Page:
Paid parental leave for who?


Earlier this month, the Government released Budget 2021. Included in the budget was a boost to all main benefits, including an increase to paid-parental leave.

From 1 July 2021, eligible parents will be entitled to a maximum of $621.76 a week (before tax), an increase of 2.5% on the prior rate of $606.46.

While the monetary increase is no doubt welcomed, a recently released UNICEF report suggests that New Zealand’s child-care policies remain inferior among OECD countries. The report ranks New Zealand in the bottom third of “rich countries” after accounting for the duration of paid leave available, access, quality and affordability of childcare.

Despite the report being based on 2018 data, hence not accounting for subsequent increases in paid parental leave available in New Zealand (18 weeks to the now 26), New Zealand is still significantly off the pace, with the average length of paid leave across OECD countries nearing 55 weeks.

The report also hints that internationally there are inequalities in maternity and paternity leave, suggesting that whilst leave typically provided to fathers is significantly shorter, it is also often paid at a higher rate. At a time where work environments are ever-changing, alongside the diversifying role of parents, global pushes for parental policies that adequately reflect the changing environment are increasing.

The introduction of France’s revived paternity leave policy came into effect on 1 July. It provides 28 days paid leave to fathers, or second parents, of both biological and adopted children. The initiative comprises 3 days of birth leave funded by the employer and an additional 25 days paid by the state, 7 of which are mandatory. Employers that fail to acknowledge the 7 mandatory days are liable for fines of up to €7,500. Global firm Cyient also recently announced their gender-neutral parental leave policy. The policy provides parents of any gender, up to 12 weeks paid time off at their full pay. The policy applies equally to birth and adoptive parents.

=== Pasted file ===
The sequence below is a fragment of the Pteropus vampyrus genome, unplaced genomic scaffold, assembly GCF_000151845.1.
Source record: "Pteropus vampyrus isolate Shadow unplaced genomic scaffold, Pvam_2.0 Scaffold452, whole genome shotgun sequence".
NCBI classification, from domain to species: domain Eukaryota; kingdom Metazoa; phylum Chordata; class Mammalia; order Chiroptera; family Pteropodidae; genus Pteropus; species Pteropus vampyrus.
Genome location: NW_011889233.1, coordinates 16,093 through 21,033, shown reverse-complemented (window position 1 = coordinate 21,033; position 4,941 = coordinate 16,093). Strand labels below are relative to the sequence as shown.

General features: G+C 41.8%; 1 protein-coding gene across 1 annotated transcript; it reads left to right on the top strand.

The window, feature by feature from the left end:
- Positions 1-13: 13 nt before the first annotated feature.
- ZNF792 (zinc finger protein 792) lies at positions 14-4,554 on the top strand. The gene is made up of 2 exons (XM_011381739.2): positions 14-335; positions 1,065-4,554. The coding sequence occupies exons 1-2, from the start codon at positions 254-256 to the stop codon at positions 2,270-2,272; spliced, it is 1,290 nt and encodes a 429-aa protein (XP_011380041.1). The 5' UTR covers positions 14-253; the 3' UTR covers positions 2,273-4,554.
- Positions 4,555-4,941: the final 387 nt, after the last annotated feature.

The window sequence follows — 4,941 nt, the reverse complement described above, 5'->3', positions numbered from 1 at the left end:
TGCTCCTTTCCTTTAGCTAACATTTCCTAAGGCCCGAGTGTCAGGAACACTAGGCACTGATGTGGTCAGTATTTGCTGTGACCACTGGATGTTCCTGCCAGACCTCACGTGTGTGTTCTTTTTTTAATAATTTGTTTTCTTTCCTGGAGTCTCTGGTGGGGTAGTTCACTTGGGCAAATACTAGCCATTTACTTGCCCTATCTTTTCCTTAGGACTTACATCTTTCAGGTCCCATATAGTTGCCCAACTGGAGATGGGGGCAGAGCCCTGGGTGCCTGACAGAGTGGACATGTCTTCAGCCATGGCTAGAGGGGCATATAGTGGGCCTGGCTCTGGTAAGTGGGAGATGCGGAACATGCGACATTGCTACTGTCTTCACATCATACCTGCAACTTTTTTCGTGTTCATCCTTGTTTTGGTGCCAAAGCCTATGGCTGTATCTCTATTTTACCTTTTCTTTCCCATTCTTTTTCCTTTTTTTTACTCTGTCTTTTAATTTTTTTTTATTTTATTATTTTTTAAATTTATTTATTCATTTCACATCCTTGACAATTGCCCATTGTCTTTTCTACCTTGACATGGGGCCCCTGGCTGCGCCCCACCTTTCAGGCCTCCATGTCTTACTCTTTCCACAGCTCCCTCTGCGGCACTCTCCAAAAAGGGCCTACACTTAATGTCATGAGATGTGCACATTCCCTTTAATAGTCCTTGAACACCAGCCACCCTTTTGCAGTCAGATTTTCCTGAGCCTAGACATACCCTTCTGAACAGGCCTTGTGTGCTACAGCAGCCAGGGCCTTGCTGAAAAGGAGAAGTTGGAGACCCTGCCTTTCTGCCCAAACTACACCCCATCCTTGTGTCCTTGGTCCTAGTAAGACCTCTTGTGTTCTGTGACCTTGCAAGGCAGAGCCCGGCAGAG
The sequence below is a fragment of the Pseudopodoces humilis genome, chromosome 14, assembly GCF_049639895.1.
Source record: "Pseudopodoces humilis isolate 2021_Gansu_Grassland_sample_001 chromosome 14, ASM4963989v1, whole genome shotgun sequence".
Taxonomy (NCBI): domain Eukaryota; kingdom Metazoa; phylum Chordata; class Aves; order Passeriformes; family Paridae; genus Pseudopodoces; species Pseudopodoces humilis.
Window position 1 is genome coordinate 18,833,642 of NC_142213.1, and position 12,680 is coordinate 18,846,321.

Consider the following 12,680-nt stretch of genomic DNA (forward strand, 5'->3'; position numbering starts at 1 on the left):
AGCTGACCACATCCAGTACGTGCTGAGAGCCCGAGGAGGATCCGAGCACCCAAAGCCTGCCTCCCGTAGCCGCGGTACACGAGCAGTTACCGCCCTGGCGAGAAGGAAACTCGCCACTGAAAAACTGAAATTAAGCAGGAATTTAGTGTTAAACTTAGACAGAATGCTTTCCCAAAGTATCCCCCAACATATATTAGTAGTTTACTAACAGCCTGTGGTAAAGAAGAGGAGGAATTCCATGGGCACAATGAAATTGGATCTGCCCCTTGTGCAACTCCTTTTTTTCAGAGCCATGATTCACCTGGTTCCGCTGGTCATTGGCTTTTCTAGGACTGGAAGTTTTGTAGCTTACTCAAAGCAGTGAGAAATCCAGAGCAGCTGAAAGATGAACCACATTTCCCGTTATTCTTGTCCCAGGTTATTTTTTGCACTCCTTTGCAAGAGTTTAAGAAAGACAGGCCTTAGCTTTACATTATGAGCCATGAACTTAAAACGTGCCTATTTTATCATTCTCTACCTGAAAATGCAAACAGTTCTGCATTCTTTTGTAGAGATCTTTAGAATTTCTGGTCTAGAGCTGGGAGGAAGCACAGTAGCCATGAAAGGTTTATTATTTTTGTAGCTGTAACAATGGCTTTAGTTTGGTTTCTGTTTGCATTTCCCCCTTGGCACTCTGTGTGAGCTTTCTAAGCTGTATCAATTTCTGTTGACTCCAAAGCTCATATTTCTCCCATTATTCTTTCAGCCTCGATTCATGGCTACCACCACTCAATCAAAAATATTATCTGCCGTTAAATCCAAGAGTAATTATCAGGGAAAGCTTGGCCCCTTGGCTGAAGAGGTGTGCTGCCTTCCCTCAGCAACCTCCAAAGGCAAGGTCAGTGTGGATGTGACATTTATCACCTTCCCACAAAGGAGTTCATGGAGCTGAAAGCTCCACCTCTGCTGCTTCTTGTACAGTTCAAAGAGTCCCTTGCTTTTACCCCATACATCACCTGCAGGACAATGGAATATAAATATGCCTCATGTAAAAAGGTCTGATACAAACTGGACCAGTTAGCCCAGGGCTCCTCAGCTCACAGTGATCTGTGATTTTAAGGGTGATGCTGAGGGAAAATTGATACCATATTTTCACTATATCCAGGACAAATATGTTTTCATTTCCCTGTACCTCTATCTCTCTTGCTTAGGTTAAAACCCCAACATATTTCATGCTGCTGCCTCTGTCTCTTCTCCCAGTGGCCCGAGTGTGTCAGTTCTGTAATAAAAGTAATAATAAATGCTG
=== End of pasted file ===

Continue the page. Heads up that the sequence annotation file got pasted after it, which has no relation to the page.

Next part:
Closer to home, 2degrees recently committed to topping up government contributions up to 100% of an employee’s base salary for the 26-week paid period.

Despite many additional examples of more extensive parental leave policies being put in place, it is unclear how effective the new initiatives will be, particularly amongst new fathers.

Japan currently offers one of the lengthiest paternity leave policies, with fathers entitled to up to one year of leave following the birth of a child. Yet, in 2019 only 7.48% of men working in the private sector took paternity leave compared to 83% of women; and in some ways it’s not hard to see why. Historically, parental leave initiatives have been solely based on women being the primary caregiver, with parental leave for men an afterthought.

Maternity leave for the private sector wasn’t legislated in New Zealand until 1980 and it wasn’t until 7 years later that the Act was extended to include men, giving them exclusive use of two weeks of unpaid leave. In contrast to the global shift towards gender neutrality, men in New Zealand technically still have no entitlement to paid parental leave in their own right, although they may be entitled should the mother transfer hers.

It is evident that countries and corporations alike are seeking to advance parental leave policies, however, the uptake rates are likely to remain influenced by societal and corporate expectations surrounding caregiving. Nevertheless, the introduction and revision of policies by numerous global players has undoubtedly started a broader conversation which seeks to challenge entrenched traditional gender roles.

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